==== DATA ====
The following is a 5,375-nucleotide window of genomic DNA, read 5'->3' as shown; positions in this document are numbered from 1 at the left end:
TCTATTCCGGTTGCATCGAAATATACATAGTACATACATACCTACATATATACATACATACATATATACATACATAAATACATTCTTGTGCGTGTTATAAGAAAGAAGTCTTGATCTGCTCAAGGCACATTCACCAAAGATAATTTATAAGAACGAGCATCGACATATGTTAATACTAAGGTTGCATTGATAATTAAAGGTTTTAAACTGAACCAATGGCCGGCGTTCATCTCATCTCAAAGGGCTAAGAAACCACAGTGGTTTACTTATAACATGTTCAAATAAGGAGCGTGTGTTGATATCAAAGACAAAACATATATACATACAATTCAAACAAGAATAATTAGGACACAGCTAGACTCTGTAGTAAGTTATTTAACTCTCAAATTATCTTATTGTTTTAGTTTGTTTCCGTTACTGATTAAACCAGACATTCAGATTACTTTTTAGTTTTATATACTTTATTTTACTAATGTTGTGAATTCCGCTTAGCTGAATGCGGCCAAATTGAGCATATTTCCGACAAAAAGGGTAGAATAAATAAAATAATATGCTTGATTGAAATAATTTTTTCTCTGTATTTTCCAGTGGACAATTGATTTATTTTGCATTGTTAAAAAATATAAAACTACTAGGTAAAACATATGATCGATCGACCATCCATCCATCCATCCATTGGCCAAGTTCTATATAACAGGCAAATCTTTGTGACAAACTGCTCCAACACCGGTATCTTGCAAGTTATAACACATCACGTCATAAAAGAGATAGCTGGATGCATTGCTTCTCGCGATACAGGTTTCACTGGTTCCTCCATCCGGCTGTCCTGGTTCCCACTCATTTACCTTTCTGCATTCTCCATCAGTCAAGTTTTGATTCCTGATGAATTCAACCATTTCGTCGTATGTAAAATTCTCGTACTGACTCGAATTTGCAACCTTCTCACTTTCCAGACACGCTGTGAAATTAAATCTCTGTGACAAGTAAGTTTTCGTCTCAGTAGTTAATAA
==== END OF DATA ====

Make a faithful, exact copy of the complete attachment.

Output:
The following is a 5,375-nucleotide window of genomic DNA, read 5'->3' as shown; positions in this document are numbered from 1 at the left end:
TCTATTCCGGTTGCATCGAAATATACATAGTACATACATACCTACATATATACATACATACATATATACATACATAAATACATTCTTGTGCGTGTTATAAGAAAGAAGTCTTGATCTGCTCAAGGCACATTCACCAAAGATAATTTATAAGAACGAGCATCGACATATGTTAATACTAAGGTTGCATTGATAATTAAAGGTTTTAAACTGAACCAATGGCCGGCGTTCATCTCATCTCAAAGGGCTAAGAAACCACAGTGGTTTACTTATAACATGTTCAAATAAGGAGCGTGTGTTGATATCAAAGACAAAACATATATACATACAATTCAAACAAGAATAATTAGGACACAGCTAGACTCTGTAGTAAGTTATTTAACTCTCAAATTATCTTATTGTTTTAGTTTGTTTCCGTTACTGATTAAACCAGACATTCAGATTACTTTTTAGTTTTATATACTTTATTTTACTAATGTTGTGAATTCCGCTTAGCTGAATGCGGCCAAATTGAGCATATTTCCGACAAAAAGGGTAGAATAAATAAAATAATATGCTTGATTGAAATAATTTTTTCTCTGTATTTTCCAGTGGACAATTGATTTATTTTGCATTGTTAAAAAATATAAAACTACTAGGTAAAACATATGATCGATCGACCATCCATCCATCCATCCATTGGCCAAGTTCTATATAACAGGCAAATCTTTGTGACAAACTGCTCCAACACCGGTATCTTGCAAGTTATAACACATCACGTCATAAAAGAGATAGCTGGATGCATTGCTTCTCGCGATACAGGTTTCACTGGTTCCTCCATCCGGCTGTCCTGGTTCCCACTCATTTACCTTTCTGCATTCTCCATCAGTCAAGTTTTGATTCCTGATGAATTCAACCATTTCGTCGTATGTAAAATTCTCGTACTGACTCGAATTTGCAACCTTCTCACTTTCCAGACACGCTGTGAAATTAAATCTCTGTGACAAGTAAGTTTTCGTCTCAGTAGTTAATAA